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Thailand says US$44b project can link to Xi's belt and road
[SINGAPORE] Thailand said a US$44 billion plan to add infrastructure and upgrade industry on its eastern seaboard can link up with China's Belt and Road Initiative, as part of a push to encourage economic growth.
The Eastern Economic Corridor project could be beneficial for China and the rest of Southeast Asia, apart from bolstering Thailand's outlook, Industry Minister Uttama Savanayana said in a Bloomberg Television interview in Bangkok.
"It's very natural, logical, and mutually beneficial for the EEC to link up with One Belt, One Road, and other regional initiatives like the RCEP or even TPP if that goes ahead," Mr Uttama said, referring to the Association of Southeast Asian Nations initiative known as the Regional Comprehensive Economic Partnership, and the struggling Trans-Pacific Partnership trade pact.
Thailand's economy has been subdued since the military seized power in 2014 and the government is seeking to speed up infrastructure projects to boost the outlook.
The eastern seaboard plan targets US$44 billion of investment from 2017 to 2021 for airport expansion, new railways and cities, port development and spurring modern industry. Uttama expects about 80 percent of funding from the private sector and the rest from government.
"We are pretty much on track," he said. "So far this year, it has been a year of preparation for the EEC. We have been putting in place the overall plans. Next year we are expecting to see actual investments taking place." The EEC Act, which institutionalizes the project and gives it a legal basis, will go before the National Assembly soon, Mr Uttama said. Southeast Asia's second-largest economy also realizes it needs to upgrade workforce skills to support the EEC, he said.
The Belt and Road Initiative is Chinese President Xi Jinping's signature plan to open trade routes and build infrastructure from Asia to Europe to Africa. Last month, Xi outlined plans to direct as much as US$123 billion to construct roads, railways, ports and pipelines in more than 60 countries. "Today, many countries can't afford to just think about themselves in terms of sustainable development," Mr Uttama said. "We need to work together and think about the region as a whole." Thailand has been relying on exports and tourism for drive its economy as industrial overcapacity crimps private investment. Growth lags behind neighbors such as Indonesia and Malaysia, with a stronger baht adding to risks by threatening to erode competitiveness.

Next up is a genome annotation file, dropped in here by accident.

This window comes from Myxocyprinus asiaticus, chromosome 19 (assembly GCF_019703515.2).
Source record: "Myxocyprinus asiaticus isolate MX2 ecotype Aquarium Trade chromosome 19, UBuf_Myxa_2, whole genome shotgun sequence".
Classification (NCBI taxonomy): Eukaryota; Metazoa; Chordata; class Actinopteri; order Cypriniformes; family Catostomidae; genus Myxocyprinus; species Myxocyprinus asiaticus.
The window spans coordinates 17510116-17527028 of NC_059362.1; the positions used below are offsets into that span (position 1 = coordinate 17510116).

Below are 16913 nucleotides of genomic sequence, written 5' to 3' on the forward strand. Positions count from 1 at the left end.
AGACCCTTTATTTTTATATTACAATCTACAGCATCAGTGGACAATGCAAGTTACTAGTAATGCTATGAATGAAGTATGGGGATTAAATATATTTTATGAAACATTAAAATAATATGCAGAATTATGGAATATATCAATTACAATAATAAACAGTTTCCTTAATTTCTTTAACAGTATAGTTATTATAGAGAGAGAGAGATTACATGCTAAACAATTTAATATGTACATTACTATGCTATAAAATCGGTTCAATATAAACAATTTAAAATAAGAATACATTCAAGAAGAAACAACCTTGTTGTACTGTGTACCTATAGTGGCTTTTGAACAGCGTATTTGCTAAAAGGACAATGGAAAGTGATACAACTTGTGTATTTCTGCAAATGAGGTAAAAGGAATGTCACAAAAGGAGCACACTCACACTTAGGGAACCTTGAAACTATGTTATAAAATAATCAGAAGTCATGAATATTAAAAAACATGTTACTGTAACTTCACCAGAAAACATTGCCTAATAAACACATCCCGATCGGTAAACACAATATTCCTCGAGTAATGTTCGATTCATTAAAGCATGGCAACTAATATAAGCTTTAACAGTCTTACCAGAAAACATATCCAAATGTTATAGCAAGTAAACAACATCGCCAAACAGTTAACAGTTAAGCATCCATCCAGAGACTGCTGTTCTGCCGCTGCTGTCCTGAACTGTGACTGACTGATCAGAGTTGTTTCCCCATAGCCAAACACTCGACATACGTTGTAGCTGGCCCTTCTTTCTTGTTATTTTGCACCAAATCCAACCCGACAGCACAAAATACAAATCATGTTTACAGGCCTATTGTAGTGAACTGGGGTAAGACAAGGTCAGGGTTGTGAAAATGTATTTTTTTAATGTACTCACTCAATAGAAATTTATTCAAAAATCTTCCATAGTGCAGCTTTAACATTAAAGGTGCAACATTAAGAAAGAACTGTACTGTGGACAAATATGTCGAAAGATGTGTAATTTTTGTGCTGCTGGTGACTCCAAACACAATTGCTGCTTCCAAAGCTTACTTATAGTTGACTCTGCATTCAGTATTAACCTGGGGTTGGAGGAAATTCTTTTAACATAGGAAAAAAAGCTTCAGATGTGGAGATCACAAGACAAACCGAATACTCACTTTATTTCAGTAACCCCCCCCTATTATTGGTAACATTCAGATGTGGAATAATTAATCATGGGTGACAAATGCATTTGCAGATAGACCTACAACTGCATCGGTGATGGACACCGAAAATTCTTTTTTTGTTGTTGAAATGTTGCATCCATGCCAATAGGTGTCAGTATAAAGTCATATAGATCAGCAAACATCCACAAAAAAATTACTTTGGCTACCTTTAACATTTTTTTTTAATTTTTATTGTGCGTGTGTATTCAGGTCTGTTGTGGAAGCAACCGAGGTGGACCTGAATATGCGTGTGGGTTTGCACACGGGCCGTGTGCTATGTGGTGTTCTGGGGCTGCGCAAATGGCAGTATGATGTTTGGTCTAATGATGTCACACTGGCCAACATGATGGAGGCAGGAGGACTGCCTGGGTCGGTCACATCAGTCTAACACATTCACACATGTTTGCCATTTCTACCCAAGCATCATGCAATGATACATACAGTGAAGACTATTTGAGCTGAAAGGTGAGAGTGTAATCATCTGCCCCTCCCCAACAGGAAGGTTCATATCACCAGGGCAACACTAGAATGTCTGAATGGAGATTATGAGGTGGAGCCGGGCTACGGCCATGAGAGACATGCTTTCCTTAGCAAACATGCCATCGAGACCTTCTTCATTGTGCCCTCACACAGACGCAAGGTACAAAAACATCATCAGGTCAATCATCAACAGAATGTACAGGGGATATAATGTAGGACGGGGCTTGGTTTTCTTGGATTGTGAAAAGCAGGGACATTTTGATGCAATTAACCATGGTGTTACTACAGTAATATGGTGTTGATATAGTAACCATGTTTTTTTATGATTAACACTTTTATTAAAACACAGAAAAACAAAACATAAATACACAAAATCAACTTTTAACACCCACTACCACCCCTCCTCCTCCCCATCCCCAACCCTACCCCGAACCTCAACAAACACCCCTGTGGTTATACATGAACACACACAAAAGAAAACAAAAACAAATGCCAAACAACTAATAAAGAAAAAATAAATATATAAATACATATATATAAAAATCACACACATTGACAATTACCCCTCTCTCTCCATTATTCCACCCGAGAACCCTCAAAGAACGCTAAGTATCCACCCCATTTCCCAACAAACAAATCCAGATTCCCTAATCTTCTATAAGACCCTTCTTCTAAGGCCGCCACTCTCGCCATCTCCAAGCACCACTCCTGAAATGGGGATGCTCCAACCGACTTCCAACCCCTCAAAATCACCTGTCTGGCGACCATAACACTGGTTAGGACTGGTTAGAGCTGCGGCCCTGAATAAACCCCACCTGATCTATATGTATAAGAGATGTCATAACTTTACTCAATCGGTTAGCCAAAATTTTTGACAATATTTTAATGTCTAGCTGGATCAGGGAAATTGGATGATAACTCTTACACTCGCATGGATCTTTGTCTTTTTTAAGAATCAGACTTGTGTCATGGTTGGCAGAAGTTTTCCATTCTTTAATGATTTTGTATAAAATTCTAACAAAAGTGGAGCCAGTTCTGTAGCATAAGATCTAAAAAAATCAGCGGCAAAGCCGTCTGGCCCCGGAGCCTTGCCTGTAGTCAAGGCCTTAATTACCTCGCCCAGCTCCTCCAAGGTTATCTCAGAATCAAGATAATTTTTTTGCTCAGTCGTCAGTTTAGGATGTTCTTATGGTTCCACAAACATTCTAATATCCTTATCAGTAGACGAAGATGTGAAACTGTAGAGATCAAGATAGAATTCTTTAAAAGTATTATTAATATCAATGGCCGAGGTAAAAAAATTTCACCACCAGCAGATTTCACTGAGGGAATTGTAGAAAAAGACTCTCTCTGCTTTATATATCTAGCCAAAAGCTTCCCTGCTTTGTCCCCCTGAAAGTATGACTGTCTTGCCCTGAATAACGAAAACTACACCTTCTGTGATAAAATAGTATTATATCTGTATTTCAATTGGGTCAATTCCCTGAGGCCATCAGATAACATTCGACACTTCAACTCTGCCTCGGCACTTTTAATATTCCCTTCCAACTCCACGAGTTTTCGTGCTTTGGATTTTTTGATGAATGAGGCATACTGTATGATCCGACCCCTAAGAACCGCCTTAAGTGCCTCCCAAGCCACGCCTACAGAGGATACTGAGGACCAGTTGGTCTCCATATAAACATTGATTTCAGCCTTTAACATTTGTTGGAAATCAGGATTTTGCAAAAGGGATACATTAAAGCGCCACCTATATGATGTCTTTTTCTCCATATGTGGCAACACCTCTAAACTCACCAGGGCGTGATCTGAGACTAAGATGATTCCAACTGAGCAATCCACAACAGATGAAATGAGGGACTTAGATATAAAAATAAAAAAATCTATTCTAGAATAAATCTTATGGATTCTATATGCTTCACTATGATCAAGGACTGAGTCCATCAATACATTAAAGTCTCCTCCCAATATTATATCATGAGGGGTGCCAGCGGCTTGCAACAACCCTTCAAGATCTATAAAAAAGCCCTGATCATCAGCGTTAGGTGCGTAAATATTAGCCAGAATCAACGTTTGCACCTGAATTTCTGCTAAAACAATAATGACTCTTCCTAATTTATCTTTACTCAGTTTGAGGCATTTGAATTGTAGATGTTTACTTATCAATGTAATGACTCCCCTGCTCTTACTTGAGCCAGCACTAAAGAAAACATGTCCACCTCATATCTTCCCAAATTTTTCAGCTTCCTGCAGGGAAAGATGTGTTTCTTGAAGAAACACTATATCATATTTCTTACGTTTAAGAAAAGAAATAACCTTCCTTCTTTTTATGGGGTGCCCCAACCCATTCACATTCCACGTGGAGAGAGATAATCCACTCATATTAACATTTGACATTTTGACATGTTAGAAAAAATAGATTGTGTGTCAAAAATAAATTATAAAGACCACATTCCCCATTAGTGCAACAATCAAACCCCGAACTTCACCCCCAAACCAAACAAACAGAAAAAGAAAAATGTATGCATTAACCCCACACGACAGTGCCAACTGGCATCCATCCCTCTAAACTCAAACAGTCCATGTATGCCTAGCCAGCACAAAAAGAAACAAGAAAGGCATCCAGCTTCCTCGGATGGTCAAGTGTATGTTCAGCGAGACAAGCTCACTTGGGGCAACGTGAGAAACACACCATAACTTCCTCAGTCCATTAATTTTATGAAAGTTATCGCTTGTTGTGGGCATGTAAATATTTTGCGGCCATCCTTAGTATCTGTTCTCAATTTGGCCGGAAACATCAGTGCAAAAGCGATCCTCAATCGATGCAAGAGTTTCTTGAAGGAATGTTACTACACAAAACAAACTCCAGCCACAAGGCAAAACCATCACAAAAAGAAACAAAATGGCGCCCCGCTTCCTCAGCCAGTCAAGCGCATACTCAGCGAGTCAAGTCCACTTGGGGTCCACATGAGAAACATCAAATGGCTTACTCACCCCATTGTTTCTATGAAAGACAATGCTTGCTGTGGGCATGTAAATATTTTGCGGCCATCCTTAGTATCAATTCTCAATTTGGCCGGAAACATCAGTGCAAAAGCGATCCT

Thailand has recently sought closer relations with China, such as in defense procurement and infrastructure development. Just last week, Prime Minister Prayuth Chan-Ocha used his absolute power to hasten a delayed US$5.2 billion high-speed rail joint venture with China. He later rejected criticism that he overrode due process and said the order was in the nation's best interests.
The EEC plan covers Rayong, Chachoengsao and Chonburi provinces. Under the project, Thailand will aim to take on Singapore's dominance in aircraft maintenance, repair and overhaul as part of a US$5.7 billion upgrade of U-Tapao International Airport. The increased terminal capacity would also ease the strain of coping with an annual influx of more than 30 million tourists.
Apart from the airport, the EEC project calls for US$4.5 billion investment in high-speed rail, US$11.5 billion for new cities and US$14 billion for industry.